Contact these other professionals, tell them you have a mutual client, and you’d like to find out more about what they do and see how you might be able to work together.

Clients will send you referrals without being asked, but if you ask, they’ll send you more.

Learn the formula for marketing legal services. Go here now


Finding time for getting things done


Spinning plates. Putting out fires. Treading water. Does this sum up a good portion of your day?

Lawyers are paid to solve problems. Other people’s, not our own. If you’re spending too much time solving your own problems, you won’t have time for things that advance you towards your most valuable goals. Like getting paid by more people to solve more of their problems.

Solving (your) problems is important. When someone quits, you have to find someone to replace them. When you are audited, sued, or charged with an ethical violation, you have to respond. But responding to problems like these only helps you keep the machine running. It doesn’t bring in new clients or additional revenue. Peter Drucker said, “Results are gained by exploiting opportunities, not by solving problems.”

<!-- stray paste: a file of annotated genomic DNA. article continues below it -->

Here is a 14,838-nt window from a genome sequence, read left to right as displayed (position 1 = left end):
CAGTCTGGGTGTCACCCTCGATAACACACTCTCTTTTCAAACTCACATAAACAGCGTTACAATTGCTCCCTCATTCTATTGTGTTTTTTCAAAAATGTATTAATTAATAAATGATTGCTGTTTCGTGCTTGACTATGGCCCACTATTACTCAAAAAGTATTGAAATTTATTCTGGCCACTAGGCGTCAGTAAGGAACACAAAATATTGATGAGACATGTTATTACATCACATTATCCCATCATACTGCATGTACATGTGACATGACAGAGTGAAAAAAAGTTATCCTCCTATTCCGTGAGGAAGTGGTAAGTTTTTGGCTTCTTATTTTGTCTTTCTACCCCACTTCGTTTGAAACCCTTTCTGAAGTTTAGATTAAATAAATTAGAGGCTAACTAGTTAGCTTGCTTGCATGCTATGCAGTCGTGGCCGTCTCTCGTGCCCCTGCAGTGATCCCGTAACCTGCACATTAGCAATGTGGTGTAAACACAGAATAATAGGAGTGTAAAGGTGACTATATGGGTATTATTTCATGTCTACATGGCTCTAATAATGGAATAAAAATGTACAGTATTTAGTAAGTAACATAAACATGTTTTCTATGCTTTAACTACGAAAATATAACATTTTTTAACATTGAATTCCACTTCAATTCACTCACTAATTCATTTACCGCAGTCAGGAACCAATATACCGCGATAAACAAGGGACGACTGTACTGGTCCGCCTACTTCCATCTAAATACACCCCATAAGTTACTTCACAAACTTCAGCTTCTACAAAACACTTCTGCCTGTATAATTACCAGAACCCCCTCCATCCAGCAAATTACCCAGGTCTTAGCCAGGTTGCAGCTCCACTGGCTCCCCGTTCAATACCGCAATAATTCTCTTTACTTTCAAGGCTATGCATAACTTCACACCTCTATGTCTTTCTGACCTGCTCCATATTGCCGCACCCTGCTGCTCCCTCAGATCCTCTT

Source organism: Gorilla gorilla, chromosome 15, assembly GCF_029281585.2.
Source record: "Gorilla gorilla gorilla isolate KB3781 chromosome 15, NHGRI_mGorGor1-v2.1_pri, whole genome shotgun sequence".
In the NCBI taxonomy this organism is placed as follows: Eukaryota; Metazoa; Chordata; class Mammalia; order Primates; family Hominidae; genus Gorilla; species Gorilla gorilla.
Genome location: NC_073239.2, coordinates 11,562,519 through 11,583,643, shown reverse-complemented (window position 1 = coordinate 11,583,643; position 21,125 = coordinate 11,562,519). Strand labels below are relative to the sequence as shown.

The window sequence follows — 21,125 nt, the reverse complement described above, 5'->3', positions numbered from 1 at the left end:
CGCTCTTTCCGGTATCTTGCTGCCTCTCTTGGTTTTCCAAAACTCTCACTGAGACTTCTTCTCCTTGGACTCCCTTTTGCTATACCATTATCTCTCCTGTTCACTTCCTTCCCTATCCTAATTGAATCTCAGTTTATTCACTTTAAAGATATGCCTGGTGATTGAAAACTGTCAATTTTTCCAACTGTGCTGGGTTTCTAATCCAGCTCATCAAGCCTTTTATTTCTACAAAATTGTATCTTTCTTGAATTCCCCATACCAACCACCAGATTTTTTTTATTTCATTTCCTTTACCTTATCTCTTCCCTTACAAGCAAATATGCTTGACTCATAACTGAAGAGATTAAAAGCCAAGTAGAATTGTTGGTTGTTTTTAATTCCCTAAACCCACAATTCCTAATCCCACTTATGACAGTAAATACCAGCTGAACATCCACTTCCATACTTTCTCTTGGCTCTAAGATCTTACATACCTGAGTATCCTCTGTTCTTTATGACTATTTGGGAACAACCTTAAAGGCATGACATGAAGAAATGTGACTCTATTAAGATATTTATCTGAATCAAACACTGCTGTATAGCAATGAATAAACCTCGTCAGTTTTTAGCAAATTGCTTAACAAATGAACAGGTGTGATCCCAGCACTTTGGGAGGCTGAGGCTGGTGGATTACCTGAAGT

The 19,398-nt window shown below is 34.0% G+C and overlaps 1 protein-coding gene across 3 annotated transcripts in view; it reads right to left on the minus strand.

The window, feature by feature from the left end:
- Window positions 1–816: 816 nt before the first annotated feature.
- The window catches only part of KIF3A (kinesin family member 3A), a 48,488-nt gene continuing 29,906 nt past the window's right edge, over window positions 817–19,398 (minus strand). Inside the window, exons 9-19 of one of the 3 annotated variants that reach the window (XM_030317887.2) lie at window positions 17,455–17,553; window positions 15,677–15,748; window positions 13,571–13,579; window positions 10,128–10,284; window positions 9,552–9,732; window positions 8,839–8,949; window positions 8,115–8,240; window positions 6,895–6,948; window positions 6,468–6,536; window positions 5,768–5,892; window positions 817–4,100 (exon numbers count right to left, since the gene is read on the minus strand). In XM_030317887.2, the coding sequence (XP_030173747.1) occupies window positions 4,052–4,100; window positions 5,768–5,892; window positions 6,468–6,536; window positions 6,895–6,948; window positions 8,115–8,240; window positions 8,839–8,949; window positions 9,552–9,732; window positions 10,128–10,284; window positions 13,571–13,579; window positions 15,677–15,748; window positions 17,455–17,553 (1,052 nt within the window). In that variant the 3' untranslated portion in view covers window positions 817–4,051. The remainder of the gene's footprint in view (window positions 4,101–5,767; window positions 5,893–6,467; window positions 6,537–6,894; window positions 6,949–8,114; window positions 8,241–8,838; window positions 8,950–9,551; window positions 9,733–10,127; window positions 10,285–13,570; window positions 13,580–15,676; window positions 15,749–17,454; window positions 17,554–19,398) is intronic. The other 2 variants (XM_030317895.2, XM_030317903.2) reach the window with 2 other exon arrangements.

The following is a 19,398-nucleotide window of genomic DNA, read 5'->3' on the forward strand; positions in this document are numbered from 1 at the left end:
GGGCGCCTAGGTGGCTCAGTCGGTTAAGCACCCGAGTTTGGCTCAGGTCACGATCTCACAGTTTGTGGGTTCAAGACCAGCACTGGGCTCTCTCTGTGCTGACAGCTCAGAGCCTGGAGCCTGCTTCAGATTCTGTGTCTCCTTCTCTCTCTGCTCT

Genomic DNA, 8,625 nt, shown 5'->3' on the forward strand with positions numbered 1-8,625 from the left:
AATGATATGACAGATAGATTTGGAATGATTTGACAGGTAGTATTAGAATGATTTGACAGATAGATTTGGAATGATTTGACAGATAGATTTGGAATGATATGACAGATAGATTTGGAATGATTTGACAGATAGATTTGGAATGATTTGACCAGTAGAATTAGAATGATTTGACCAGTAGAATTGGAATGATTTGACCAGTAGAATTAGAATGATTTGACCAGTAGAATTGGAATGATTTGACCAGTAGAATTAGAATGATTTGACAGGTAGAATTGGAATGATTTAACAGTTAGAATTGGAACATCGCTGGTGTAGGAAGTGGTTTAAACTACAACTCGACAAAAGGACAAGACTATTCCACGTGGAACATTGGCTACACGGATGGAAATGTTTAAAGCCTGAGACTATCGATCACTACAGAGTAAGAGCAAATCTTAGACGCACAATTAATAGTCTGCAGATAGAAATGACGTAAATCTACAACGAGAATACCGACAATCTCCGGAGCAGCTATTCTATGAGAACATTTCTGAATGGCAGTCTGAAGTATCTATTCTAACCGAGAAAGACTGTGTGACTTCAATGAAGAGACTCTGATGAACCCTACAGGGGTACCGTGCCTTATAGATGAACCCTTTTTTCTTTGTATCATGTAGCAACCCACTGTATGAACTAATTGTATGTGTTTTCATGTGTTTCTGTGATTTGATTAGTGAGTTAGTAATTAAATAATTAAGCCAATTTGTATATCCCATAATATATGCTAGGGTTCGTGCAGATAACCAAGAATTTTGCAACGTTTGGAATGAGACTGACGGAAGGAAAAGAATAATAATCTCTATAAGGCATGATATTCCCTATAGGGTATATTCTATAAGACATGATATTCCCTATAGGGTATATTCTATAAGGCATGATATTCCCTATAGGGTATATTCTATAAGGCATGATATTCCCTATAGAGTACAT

One good thing about problems is that they tend to repeat. It may be a few years before you have to deal with something again, but knowing that it will happen again allows you to prepare for it:

1. Make a list of problems that occur periodically. Small ones and big ones. Hiring and training new employees and temps, equipment leasing and purchasing, hiring vendors, moving offices, record retention, website security, and the list goes on. Add to your list throughout the year.

2. Create a system for handling each problem. Document your efforts to resolve the problem and minimize its consequences. Create checklists, forms/letters, and instructions.

3. Go through the list of problems and see which ones can be handled, at least in part, by someone else. Delegate responsibility for handling those problems (at least partially). Instead of running ads when you need to hire a new employee, for example, you might hire an employment agency.

It’s worth investing extra time in this project because it will save you time and headaches in the future. You’ll have more time for getting things done that help you grow your practice, instead of merely keeping the doors open.